The second administrative review period covered imports of multilayered wood flooring made between December 1, 2012 and November 30, 2013 (AD) and between January 1, 2012 and December 31, 2012 (CVD). In July 2015, the DOC issued a final “all others” CVD rate of 0.99% and a 13.74% AD rate. The AD rate was determined solely on the basis of the AD duty rate assigned to the only mandatory respondent that did not receive a de minimis rate. DOC assigned these rates to all separate rate respondents that were not individually investigated, including Armstrong Kunshan. We, along with other respondents, have filed complaints against DOC challenging the rate in the U.S. Court of International Trade with a decision expected in 2017. If such rates are ultimately upheld after any court appeals are exhausted, the estimated additional liability to us for the relevant period is approximately $4.6 million, which is recorded in accounts payable and accrued expenses. The court granted the preliminary injunction requested by plaintiffs on August 13, 2015, and enjoined the U.S. Government agencies from causing or permitting liquidation of unliquidated entries of multilayered wood flooring from China, pending final decision on the case.
The third administrative review period covered all multilayered wood flooring imports made between December 1, 2013 and November 30, 2014 (AD) and between January 1, 2013 and December 31, 2013 (CVD). On May 16, 2016 the DOC issued a final “all others” CVD rate of 1.38% and on July 13, 2016, DOC imposed a 17.37% “all others” AD rate. The AD rate was determined again solely on the basis of the AD duty rate assigned to the only mandatory respondent that did not receive a de minimis rate. DOC assigned these rates to all separate rate respondents that were not individually investigated, including Armstrong Kunshan. We continue to defend our import practices by pursuing our available legal rights and remedies, including litigation at DOC and in the U.S. courts. If such rates are ultimately upheld after any potential court appeals are exhausted, the estimated additional liability to us for the relevant period is approximately $5.9 million, which is recorded in accounts payable and accrued expenses. We successfully filed an injunction request. The court granted the preliminary injunction on January 4, 2017 and enjoined the U.S. Government agencies from causing or permitting liquidation of unliquidated entries of multilayered wood flooring from China, pending final decision on the case. The preliminary injunction also ensures that Armstrong’s entries made during the 2013-14 review period will ultimately be liquidated in accordance with the final decision by the courts.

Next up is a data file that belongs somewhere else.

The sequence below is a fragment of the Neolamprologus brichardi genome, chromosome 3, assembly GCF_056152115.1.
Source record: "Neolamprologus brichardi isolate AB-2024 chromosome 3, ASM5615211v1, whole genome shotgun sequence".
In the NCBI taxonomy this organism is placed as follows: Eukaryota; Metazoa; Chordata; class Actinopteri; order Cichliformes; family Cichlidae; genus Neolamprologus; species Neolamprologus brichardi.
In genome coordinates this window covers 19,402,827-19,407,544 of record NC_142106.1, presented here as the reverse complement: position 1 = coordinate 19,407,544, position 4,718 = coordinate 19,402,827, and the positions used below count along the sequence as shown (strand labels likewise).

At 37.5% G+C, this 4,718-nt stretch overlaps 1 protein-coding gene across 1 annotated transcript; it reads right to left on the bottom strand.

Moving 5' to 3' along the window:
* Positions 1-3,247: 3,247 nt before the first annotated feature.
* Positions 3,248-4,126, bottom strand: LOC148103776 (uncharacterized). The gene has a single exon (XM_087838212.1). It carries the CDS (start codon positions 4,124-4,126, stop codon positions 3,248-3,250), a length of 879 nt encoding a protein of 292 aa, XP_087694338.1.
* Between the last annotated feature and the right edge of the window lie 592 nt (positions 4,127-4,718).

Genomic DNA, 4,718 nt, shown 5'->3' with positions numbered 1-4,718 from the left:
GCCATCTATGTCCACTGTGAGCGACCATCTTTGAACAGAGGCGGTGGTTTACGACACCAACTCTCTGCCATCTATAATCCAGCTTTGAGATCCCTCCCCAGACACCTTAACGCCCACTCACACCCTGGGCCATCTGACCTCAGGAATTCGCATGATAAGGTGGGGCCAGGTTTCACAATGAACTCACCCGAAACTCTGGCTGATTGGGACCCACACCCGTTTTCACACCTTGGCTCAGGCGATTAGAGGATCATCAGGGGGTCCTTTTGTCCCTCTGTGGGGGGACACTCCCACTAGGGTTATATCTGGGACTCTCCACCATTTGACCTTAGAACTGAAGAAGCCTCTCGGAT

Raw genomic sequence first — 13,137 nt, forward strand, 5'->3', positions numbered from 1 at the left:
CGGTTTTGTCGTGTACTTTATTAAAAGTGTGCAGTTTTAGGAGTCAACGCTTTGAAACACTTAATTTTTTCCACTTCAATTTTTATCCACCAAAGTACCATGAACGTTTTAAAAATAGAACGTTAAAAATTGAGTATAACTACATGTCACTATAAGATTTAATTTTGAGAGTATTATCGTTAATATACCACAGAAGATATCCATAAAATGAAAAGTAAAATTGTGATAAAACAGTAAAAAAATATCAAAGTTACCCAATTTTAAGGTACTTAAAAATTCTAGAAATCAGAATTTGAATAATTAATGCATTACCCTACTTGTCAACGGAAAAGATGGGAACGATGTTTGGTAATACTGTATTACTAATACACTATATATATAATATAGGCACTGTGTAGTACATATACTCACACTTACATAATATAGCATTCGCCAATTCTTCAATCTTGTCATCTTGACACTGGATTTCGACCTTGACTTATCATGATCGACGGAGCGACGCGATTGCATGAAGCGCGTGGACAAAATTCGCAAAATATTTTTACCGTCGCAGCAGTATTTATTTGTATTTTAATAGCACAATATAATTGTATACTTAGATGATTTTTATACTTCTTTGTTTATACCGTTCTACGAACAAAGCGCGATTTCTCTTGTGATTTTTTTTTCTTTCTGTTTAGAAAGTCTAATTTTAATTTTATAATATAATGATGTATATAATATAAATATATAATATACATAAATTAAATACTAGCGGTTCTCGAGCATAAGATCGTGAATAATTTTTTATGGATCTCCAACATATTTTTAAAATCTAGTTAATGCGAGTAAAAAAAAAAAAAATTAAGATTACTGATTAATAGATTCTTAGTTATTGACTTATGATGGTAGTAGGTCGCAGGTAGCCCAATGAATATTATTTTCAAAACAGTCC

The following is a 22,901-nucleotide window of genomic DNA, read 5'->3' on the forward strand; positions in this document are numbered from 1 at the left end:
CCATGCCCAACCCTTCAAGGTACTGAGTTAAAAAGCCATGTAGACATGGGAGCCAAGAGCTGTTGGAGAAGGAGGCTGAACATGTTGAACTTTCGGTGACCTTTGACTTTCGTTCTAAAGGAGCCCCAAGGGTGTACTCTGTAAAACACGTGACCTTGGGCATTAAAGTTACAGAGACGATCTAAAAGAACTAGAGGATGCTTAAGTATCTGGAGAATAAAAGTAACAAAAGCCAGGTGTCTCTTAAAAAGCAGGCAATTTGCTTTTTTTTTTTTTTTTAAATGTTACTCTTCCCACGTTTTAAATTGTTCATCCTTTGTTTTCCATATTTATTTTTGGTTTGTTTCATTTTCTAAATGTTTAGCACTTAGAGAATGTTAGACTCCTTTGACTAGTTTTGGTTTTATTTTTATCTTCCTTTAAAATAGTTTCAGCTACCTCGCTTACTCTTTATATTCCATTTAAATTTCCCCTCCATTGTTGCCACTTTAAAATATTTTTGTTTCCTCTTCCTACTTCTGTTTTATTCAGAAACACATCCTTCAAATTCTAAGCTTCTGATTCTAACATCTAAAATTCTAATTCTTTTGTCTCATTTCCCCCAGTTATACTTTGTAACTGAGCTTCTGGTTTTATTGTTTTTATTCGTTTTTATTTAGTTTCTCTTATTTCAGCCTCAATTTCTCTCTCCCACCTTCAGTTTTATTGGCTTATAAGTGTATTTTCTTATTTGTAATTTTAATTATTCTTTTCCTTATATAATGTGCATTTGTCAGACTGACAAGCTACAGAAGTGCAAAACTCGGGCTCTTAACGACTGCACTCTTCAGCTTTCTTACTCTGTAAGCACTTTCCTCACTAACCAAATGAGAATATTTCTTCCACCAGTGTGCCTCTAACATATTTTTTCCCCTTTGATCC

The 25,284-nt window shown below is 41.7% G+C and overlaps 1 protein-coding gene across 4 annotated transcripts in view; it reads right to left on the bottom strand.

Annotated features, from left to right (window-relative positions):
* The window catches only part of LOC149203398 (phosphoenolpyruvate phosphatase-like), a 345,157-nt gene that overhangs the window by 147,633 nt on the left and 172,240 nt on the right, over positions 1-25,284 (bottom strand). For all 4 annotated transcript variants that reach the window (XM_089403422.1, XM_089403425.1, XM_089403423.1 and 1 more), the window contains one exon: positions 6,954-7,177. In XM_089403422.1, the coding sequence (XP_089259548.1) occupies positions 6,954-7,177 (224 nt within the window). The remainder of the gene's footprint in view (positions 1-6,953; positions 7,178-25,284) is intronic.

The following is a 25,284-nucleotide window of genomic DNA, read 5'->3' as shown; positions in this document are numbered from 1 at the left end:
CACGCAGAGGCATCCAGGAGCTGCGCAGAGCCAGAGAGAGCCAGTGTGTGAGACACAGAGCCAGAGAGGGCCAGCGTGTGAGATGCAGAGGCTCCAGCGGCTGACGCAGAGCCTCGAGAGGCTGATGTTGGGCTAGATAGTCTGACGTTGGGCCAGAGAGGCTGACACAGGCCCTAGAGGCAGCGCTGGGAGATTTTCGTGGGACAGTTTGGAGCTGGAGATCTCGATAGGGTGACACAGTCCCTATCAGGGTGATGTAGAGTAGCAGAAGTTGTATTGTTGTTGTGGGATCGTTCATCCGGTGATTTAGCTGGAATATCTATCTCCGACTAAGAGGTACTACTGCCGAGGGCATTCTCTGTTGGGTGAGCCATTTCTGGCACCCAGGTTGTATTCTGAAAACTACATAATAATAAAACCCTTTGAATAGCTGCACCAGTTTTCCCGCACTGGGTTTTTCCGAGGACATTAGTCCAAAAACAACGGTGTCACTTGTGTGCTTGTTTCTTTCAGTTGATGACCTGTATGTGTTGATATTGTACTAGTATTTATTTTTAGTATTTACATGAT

AWI and Armstrong Kunshan will not be subject to review during the fourth administrative review period, however, we will be liable for other manufacturers’ applicable rates to the extent we were importer of record of products covered by the AD/CVD orders during this period. We are unable to estimate this liability at this time, but it could be material. We will accrue and make cash deposits for duties when we are the importer of record at the rates established by the DOC based on the third administrative review process.
We are involved in various lawsuits, claims, investigations and other legal matters from time to time that arise in the ordinary course of conducting business, including matters involving our products, intellectual property, relationships with suppliers, relationships with distributors, relationships with competitors, employees and other matters. For example, we are currently a party to various litigation matters that involve product liability, tort liability and other claims under a wide range of allegations, including illness due to exposure to certain chemicals used in the workplace, or medical conditions arising from exposure to product ingredients or the presence of trace contaminants. In some
NOTE 23. LITIGATION AND RELATED MATTERS (continued)
cases, these allegations involve multiple defendants and relate to legacy products that we and other defendants purportedly manufactured or sold. We believe these claims and allegations to be without merit and intend to defend them vigorously. For these matters, we also may have rights of contribution or reimbursement from other parties or coverage under applicable insurance policies.
While complete assurance cannot be given to the outcome of these proceedings, we do not believe that any of these matters, individually or in the aggregate, will have a material adverse effect on our financial condition, liquidity or results of operations.
The entire disclosure for legal proceedings, legal contingencies, litigation, regulatory and environmental matters and other contingencies.
No definition available.